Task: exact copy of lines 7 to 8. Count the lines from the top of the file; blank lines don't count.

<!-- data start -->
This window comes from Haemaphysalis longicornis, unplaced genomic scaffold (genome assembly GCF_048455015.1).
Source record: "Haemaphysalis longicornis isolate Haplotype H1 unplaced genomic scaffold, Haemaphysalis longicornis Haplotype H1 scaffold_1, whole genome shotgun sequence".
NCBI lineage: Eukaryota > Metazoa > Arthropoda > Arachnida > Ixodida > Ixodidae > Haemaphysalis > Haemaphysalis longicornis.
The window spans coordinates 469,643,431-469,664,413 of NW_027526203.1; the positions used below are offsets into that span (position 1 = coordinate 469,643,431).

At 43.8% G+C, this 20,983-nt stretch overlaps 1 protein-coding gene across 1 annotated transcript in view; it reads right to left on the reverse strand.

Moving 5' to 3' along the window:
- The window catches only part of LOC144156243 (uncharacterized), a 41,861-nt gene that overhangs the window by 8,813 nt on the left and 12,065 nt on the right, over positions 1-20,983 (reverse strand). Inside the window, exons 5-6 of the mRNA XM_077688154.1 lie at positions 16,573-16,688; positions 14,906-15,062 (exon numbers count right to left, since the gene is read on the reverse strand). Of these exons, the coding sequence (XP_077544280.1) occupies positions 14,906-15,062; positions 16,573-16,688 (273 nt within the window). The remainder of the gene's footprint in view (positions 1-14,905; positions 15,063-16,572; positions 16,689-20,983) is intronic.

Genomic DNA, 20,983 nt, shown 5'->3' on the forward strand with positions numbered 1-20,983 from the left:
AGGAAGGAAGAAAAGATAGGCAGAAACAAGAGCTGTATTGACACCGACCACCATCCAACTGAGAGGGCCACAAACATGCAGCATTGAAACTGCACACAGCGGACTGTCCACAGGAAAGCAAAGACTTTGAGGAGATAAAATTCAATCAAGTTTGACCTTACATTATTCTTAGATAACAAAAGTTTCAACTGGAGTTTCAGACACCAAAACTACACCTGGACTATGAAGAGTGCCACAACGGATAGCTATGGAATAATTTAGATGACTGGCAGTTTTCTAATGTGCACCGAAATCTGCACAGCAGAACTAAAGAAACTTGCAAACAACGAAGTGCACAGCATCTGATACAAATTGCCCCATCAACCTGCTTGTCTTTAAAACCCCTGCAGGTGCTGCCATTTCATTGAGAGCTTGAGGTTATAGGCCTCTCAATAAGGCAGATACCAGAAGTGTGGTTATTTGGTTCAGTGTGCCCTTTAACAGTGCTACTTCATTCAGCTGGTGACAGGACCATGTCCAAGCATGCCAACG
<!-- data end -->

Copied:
- The window catches only part of LOC144156243 (uncharacterized), a 41,861-nt gene that overhangs the window by 8,813 nt on the left and 12,065 nt on the right, over positions 1-20,983 (reverse strand). Inside the window, exons 5-6 of the mRNA XM_077688154.1 lie at positions 16,573-16,688; positions 14,906-15,062 (exon numbers count right to left, since the gene is read on the reverse strand). Of these exons, the coding sequence (XP_077544280.1) occupies positions 14,906-15,062; positions 16,573-16,688 (273 nt within the window). The remainder of the gene's footprint in view (positions 1-14,905; positions 15,063-16,572; positions 16,689-20,983) is intronic.

Genomic DNA, 20,983 nt, shown 5'->3' on the forward strand with positions numbered 1-20,983 from the left: